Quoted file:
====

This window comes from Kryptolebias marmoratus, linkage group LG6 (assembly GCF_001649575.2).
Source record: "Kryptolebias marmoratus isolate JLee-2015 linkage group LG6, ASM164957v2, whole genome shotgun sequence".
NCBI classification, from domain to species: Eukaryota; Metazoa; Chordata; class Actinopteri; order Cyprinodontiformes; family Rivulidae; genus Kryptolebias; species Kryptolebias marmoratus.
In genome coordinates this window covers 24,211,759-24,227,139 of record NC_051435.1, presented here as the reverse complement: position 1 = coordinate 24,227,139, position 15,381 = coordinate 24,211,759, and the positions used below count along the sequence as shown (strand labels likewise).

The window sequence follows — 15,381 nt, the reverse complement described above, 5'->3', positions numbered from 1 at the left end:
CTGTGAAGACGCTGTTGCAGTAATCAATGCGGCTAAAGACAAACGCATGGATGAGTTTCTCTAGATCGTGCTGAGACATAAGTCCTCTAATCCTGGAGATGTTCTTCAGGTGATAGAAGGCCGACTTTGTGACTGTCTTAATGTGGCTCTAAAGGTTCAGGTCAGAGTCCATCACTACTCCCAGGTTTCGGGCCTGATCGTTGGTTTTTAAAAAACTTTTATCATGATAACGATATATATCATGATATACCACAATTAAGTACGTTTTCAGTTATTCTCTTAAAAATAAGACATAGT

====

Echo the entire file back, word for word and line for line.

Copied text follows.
This window comes from Kryptolebias marmoratus, linkage group LG6 (assembly GCF_001649575.2).
Source record: "Kryptolebias marmoratus isolate JLee-2015 linkage group LG6, ASM164957v2, whole genome shotgun sequence".
NCBI classification, from domain to species: Eukaryota; Metazoa; Chordata; class Actinopteri; order Cyprinodontiformes; family Rivulidae; genus Kryptolebias; species Kryptolebias marmoratus.
In genome coordinates this window covers 24,211,759-24,227,139 of record NC_051435.1, presented here as the reverse complement: position 1 = coordinate 24,227,139, position 15,381 = coordinate 24,211,759, and the positions used below count along the sequence as shown (strand labels likewise).

The window sequence follows — 15,381 nt, the reverse complement described above, 5'->3', positions numbered from 1 at the left end:
CTGTGAAGACGCTGTTGCAGTAATCAATGCGGCTAAAGACAAACGCATGGATGAGTTTCTCTAGATCGTGCTGAGACATAAGTCCTCTAATCCTGGAGATGTTCTTCAGGTGATAGAAGGCCGACTTTGTGACTGTCTTAATGTGGCTCTAAAGGTTCAGGTCAGAGTCCATCACTACTCCCAGGTTTCGGGCCTGATCGTTGGTTTTTAAAAAACTTTTATCATGATAACGATATATATCATGATATACCACAATTAAGTACGTTTTCAGTTATTCTCTTAAAAATAAGACATAGT